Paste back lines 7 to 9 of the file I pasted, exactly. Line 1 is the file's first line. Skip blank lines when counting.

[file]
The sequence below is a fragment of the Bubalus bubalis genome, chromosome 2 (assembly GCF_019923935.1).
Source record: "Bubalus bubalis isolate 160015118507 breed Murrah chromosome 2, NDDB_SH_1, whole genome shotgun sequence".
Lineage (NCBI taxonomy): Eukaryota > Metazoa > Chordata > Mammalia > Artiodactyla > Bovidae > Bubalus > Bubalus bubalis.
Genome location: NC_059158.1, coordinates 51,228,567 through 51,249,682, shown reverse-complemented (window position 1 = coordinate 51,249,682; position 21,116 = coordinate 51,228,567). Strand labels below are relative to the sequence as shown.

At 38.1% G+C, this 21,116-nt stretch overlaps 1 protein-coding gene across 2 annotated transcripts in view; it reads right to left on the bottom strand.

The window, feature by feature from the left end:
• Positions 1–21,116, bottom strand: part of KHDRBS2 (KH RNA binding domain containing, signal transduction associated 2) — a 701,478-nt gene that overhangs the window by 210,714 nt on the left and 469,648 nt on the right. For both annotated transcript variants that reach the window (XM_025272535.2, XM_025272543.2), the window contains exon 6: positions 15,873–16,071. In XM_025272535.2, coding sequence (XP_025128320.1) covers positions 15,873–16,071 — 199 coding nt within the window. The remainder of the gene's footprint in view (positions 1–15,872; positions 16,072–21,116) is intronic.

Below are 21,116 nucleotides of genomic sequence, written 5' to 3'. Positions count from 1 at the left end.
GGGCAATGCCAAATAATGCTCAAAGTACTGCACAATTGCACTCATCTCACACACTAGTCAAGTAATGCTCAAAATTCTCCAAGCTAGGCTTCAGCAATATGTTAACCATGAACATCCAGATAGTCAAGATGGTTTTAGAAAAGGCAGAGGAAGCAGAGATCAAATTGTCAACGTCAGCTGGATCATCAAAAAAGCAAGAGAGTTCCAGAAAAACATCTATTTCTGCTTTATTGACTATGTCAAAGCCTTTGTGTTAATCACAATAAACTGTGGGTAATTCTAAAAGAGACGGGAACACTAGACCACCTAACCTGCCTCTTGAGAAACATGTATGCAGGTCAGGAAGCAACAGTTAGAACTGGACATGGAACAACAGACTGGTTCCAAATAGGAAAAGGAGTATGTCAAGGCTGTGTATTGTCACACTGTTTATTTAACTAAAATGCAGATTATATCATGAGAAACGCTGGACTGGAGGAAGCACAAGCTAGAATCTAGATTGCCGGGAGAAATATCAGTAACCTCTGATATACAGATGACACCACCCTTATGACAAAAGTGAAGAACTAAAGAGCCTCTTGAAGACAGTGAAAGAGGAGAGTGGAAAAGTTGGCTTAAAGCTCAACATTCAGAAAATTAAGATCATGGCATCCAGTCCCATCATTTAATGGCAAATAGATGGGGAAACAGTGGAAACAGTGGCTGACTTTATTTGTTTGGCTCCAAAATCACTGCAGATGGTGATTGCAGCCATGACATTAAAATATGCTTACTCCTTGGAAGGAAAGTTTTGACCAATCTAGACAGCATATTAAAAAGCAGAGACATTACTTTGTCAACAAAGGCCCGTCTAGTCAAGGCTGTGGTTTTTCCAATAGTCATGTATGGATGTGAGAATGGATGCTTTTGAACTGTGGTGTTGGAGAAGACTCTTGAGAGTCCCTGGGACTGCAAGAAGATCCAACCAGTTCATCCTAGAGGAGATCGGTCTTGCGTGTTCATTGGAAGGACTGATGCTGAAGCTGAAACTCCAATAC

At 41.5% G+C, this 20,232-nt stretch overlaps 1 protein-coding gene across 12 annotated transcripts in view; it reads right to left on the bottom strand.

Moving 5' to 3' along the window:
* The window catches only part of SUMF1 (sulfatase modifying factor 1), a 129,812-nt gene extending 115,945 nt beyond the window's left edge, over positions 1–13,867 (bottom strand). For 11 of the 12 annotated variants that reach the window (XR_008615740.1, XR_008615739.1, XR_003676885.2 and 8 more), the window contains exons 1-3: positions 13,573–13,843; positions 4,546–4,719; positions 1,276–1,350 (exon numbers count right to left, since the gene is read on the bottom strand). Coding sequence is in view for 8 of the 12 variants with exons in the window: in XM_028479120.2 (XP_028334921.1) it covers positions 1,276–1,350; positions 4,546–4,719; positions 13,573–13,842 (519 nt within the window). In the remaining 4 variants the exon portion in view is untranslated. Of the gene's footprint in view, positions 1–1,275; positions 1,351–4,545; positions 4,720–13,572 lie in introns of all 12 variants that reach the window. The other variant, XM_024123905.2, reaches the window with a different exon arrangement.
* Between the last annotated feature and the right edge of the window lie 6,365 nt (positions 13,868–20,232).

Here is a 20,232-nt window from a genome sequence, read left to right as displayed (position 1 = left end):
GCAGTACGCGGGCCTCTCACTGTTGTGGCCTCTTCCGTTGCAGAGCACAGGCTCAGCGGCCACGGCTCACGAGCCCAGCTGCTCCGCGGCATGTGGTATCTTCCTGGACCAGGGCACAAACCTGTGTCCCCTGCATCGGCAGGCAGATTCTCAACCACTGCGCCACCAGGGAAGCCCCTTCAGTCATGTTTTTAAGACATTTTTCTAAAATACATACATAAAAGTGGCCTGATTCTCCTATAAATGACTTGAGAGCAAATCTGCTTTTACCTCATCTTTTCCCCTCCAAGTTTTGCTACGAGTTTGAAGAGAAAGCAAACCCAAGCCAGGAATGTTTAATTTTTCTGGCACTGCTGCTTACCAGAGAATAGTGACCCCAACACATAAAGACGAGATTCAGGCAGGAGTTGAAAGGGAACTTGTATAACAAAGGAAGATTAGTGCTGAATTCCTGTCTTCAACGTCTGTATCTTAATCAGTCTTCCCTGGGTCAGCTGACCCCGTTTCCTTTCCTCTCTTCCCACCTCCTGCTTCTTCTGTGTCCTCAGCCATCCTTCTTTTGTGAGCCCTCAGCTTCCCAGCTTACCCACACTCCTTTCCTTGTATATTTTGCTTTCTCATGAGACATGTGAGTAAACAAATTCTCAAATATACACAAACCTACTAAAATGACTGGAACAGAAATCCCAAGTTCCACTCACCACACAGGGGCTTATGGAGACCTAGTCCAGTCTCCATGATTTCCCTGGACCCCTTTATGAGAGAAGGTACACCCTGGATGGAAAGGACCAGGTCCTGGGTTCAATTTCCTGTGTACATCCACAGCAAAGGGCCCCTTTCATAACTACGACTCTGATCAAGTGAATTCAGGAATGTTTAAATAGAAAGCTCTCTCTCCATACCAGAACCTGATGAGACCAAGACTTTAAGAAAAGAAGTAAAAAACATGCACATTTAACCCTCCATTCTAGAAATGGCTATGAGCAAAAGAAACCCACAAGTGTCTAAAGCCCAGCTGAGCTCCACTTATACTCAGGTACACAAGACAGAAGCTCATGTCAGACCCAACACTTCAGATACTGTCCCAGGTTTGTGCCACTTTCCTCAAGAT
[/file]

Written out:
• Positions 1–21,116, bottom strand: part of KHDRBS2 (KH RNA binding domain containing, signal transduction associated 2) — a 701,478-nt gene that overhangs the window by 210,714 nt on the left and 469,648 nt on the right. For both annotated transcript variants that reach the window (XM_025272535.2, XM_025272543.2), the window contains exon 6: positions 15,873–16,071. In XM_025272535.2, coding sequence (XP_025128320.1) covers positions 15,873–16,071 — 199 coding nt within the window. The remainder of the gene's footprint in view (positions 1–15,872; positions 16,072–21,116) is intronic.

Below are 21,116 nucleotides of genomic sequence, written 5' to 3'. Positions count from 1 at the left end.
GGGCAATGCCAAATAATGCTCAAAGTACTGCACAATTGCACTCATCTCACACACTAGTCAAGTAATGCTCAAAATTCTCCAAGCTAGGCTTCAGCAATATGTTAACCATGAACATCCAGATAGTCAAGATGGTTTTAGAAAAGGCAGAGGAAGCAGAGATCAAATTGTCAACGTCAGCTGGATCATCAAAAAAGCAAGAGAGTTCCAGAAAAACATCTATTTCTGCTTTATTGACTATGTCAAAGCCTTTGTGTTAATCACAATAAACTGTGGGTAATTCTAAAAGAGACGGGAACACTAGACCACCTAACCTGCCTCTTGAGAAACATGTATGCAGGTCAGGAAGCAACAGTTAGAACTGGACATGGAACAACAGACTGGTTCCAAATAGGAAAAGGAGTATGTCAAGGCTGTGTATTGTCACACTGTTTATTTAACTAAAATGCAGATTATATCATGAGAAACGCTGGACTGGAGGAAGCACAAGCTAGAATCTAGATTGCCGGGAGAAATATCAGTAACCTCTGATATACAGATGACACCACCCTTATGACAAAAGTGAAGAACTAAAGAGCCTCTTGAAGACAGTGAAAGAGGAGAGTGGAAAAGTTGGCTTAAAGCTCAACATTCAGAAAATTAAGATCATGGCATCCAGTCCCATCATTTAATGGCAAATAGATGGGGAAACAGTGGAAACAGTGGCTGACTTTATTTGTTTGGCTCCAAAATCACTGCAGATGGTGATTGCAGCCATGACATTAAAATATGCTTACTCCTTGGAAGGAAAGTTTTGACCAATCTAGACAGCATATTAAAAAGCAGAGACATTACTTTGTCAACAAAGGCCCGTCTAGTCAAGGCTGTGGTTTTTCCAATAGTCATGTATGGATGTGAGAATGGATGCTTTTGAACTGTGGTGTTGGAGAAGACTCTTGAGAGTCCCTGGGACTGCAAGAAGATCCAACCAGTTCATCCTAGAGGAGATCGGTCTTGCGTGTTCATTGGAAGGACTGATGCTGAAGCTGAAACTCCAATAC